Investment Property Options You Should Know for the Real Estate License Exam - dummies

Investment Property Options You Should Know for the Real Estate License Exam

By John A. Yoegel

There are bound to be a few questions about investment properties on the Real Estate License Exam. An investment property can be almost any property for which people are willing to pay rent to use. Here’s a pretty complete list of the different categories of investment properties.

  • One- to four-family houses: These are sometimes called duplexes, triplexes, and quadriplexes in some parts of the country. Essentially, they’re small houses with one to four apartments. New investors often purchase them, and sometimes the owner occupies one apartment and rents the others.

  • Apartment buildings: These are distinguished from the one- to four-family house by the number of units, which can be anywhere from five units to hundreds of units in a single building.

  • Large residential complexes: This term is used to describe residential developments of several buildings, each of which contains multiple apartments. These complexes can consist of several high-rise buildings or low-rise, one- to three-story buildings called garden apartments in some parts of the country.

  • Individual retail (store) buildings: These buildings house department stores or smaller stores that usually have products and goods for sale.

  • Strip malls/shopping centers: Open-air complexes of retail stores known by either of these two names often depending on whether they’re a small (strip mall) or large (shopping center) group of stores. This type of retail complex is known for accommodating automobile traffic with sufficient parking areas.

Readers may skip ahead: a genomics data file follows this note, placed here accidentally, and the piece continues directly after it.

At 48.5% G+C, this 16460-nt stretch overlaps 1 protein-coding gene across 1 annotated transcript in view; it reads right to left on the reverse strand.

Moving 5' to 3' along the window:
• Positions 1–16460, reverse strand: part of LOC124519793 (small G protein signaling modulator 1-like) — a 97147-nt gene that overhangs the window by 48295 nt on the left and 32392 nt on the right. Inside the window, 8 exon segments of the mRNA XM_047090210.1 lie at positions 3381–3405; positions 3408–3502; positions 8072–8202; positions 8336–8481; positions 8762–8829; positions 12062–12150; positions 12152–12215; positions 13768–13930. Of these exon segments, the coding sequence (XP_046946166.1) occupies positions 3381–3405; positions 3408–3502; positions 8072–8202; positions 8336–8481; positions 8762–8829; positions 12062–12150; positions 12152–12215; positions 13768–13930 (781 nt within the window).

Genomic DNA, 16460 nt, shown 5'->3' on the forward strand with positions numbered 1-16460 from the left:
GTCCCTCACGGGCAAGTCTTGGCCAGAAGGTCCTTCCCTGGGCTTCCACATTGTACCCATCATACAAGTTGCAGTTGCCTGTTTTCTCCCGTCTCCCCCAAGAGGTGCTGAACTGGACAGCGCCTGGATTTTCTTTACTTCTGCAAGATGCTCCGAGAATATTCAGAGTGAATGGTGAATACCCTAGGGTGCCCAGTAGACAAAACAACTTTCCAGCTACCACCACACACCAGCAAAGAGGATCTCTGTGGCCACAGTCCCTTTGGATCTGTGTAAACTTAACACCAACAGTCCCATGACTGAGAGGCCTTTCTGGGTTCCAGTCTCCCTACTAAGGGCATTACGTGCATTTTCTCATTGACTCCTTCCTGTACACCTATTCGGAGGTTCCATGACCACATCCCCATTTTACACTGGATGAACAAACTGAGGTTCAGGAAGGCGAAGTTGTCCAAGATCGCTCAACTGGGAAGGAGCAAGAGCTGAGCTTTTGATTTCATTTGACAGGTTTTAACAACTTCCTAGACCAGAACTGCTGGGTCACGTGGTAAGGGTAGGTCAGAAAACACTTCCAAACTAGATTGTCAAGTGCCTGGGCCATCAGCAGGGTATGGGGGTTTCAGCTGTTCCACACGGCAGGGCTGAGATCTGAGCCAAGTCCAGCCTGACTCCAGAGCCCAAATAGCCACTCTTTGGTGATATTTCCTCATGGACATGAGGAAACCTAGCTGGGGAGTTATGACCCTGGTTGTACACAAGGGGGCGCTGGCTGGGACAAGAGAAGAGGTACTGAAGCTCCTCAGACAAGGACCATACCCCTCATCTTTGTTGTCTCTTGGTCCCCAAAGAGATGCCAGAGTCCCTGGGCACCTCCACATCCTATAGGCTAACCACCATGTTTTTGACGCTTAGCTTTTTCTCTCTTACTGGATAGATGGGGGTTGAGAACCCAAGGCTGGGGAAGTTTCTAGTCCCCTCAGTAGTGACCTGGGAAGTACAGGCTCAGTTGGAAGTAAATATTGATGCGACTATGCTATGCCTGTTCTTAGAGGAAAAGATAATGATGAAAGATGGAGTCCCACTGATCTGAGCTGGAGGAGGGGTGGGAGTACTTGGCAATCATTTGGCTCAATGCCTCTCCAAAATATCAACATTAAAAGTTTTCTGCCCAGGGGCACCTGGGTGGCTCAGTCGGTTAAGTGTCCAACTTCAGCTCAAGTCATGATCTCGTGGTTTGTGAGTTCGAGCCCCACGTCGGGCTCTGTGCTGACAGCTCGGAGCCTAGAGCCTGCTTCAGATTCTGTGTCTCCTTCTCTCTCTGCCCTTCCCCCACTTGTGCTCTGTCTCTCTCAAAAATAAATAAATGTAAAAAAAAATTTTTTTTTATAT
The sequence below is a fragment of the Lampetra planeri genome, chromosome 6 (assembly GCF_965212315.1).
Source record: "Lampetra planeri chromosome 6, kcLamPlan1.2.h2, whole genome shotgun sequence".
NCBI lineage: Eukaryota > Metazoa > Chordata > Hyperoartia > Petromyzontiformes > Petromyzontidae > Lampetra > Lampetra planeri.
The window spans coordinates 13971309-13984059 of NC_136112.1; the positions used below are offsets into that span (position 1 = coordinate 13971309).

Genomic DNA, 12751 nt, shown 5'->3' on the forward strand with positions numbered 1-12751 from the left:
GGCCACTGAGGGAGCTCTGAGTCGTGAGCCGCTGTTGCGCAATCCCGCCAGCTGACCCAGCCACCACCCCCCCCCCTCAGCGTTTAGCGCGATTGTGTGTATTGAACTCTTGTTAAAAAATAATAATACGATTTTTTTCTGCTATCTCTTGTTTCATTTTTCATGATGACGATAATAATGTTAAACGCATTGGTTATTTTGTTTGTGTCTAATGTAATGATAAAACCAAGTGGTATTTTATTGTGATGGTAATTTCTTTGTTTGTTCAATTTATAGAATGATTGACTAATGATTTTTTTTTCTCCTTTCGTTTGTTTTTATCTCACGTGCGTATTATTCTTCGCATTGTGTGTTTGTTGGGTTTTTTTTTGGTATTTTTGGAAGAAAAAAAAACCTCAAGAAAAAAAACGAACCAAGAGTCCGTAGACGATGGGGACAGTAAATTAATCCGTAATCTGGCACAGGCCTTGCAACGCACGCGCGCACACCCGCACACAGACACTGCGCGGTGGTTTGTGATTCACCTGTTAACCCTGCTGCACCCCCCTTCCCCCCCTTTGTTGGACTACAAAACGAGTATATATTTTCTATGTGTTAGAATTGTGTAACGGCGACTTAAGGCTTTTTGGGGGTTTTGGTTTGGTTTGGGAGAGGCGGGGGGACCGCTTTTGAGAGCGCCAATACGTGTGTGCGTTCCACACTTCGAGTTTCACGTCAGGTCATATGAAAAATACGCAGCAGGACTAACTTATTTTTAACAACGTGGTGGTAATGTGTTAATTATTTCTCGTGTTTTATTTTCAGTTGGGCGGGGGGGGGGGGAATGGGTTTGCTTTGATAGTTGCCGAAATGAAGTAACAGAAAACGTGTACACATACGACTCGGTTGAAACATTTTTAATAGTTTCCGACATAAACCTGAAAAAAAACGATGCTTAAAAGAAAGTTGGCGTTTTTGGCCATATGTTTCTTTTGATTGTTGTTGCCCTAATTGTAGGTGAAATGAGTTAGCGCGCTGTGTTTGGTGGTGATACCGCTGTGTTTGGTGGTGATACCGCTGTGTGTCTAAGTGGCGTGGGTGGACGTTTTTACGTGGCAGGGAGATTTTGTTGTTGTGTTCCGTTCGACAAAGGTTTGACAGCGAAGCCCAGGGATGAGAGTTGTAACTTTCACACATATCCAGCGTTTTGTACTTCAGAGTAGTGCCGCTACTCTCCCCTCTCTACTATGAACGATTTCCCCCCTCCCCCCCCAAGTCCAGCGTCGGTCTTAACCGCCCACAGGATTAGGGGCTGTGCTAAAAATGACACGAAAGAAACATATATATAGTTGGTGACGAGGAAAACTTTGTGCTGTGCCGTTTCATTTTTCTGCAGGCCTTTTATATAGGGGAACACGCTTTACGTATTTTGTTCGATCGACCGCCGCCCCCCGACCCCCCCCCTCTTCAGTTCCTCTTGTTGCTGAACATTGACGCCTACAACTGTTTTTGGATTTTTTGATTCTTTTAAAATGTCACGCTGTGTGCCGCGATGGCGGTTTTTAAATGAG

• Enclosed retail malls: This term refers to large complexes of retail stores, usually all joined together in an indoor, climate-controlled configuration. They’re also characterized by extensive parking.

  • Office buildings: These buildings are used for all kinds of offices, ranging from medical to business offices.

  • Warehouses: Refers to large buildings usually used for storage.

  • Motels and hotels: Buildings that can be configured in low-rise, one- and two-story structures along the highway or high-rise buildings in a city center location are known as motels and hotels, respectively.

  • Industrial properties: This term refers to factory buildings.

  • Vacant land: This term applies to land with no buildings on it, purchased either to build something or for speculative purposes (simply waiting for the price to rise). They can also be leased to adjacent property owners for various purposes.

Land is generally not considered a good investment unless it’s being purchased to build on.

It’s important to know something about how investors think so you can help them achieve their investment goals. Generally, your role is to search out the type of property they want and obtain relevant financial information so the client’s accountants can check out the numbers to see if they’ll get the return they want.

For investors who don’t know that much about investing, you may have to provide some advice on financial returns and management issues.